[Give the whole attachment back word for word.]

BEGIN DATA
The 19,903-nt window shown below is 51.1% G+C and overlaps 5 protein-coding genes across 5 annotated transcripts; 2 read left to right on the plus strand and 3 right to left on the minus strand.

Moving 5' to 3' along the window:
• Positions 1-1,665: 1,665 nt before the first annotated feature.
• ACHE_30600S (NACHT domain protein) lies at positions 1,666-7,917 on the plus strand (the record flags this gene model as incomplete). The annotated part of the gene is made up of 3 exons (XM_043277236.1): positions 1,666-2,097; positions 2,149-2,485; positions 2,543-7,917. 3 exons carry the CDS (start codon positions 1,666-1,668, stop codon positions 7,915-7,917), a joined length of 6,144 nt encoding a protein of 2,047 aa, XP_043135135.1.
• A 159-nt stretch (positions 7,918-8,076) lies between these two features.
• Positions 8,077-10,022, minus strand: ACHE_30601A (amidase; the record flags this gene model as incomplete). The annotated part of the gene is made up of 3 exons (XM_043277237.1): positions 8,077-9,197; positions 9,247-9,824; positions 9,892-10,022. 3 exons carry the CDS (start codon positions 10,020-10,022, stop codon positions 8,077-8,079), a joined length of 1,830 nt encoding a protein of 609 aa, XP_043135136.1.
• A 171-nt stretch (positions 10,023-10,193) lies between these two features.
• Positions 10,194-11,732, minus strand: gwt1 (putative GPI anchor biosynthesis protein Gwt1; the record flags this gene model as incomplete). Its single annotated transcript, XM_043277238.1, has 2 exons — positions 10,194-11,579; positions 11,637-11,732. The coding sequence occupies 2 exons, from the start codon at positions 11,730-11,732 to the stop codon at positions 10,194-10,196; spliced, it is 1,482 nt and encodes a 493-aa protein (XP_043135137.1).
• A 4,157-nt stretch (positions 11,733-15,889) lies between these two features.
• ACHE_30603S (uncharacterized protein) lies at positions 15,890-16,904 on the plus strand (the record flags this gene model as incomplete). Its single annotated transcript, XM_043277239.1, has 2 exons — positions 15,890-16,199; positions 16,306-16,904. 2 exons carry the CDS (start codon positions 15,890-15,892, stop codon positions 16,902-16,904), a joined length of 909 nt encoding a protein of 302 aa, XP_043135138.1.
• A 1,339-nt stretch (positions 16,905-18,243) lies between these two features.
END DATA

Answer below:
The 19,903-nt window shown below is 51.1% G+C and overlaps 5 protein-coding genes across 5 annotated transcripts; 2 read left to right on the plus strand and 3 right to left on the minus strand.

Moving 5' to 3' along the window:
• Positions 1-1,665: 1,665 nt before the first annotated feature.
• ACHE_30600S (NACHT domain protein) lies at positions 1,666-7,917 on the plus strand (the record flags this gene model as incomplete). The annotated part of the gene is made up of 3 exons (XM_043277236.1): positions 1,666-2,097; positions 2,149-2,485; positions 2,543-7,917. 3 exons carry the CDS (start codon positions 1,666-1,668, stop codon positions 7,915-7,917), a joined length of 6,144 nt encoding a protein of 2,047 aa, XP_043135135.1.
• A 159-nt stretch (positions 7,918-8,076) lies between these two features.
• Positions 8,077-10,022, minus strand: ACHE_30601A (amidase; the record flags this gene model as incomplete). The annotated part of the gene is made up of 3 exons (XM_043277237.1): positions 8,077-9,197; positions 9,247-9,824; positions 9,892-10,022. 3 exons carry the CDS (start codon positions 10,020-10,022, stop codon positions 8,077-8,079), a joined length of 1,830 nt encoding a protein of 609 aa, XP_043135136.1.
• A 171-nt stretch (positions 10,023-10,193) lies between these two features.
• Positions 10,194-11,732, minus strand: gwt1 (putative GPI anchor biosynthesis protein Gwt1; the record flags this gene model as incomplete). Its single annotated transcript, XM_043277238.1, has 2 exons — positions 10,194-11,579; positions 11,637-11,732. The coding sequence occupies 2 exons, from the start codon at positions 11,730-11,732 to the stop codon at positions 10,194-10,196; spliced, it is 1,482 nt and encodes a 493-aa protein (XP_043135137.1).
• A 4,157-nt stretch (positions 11,733-15,889) lies between these two features.
• ACHE_30603S (uncharacterized protein) lies at positions 15,890-16,904 on the plus strand (the record flags this gene model as incomplete). Its single annotated transcript, XM_043277239.1, has 2 exons — positions 15,890-16,199; positions 16,306-16,904. 2 exons carry the CDS (start codon positions 15,890-15,892, stop codon positions 16,902-16,904), a joined length of 909 nt encoding a protein of 302 aa, XP_043135138.1.
• A 1,339-nt stretch (positions 16,905-18,243) lies between these two features.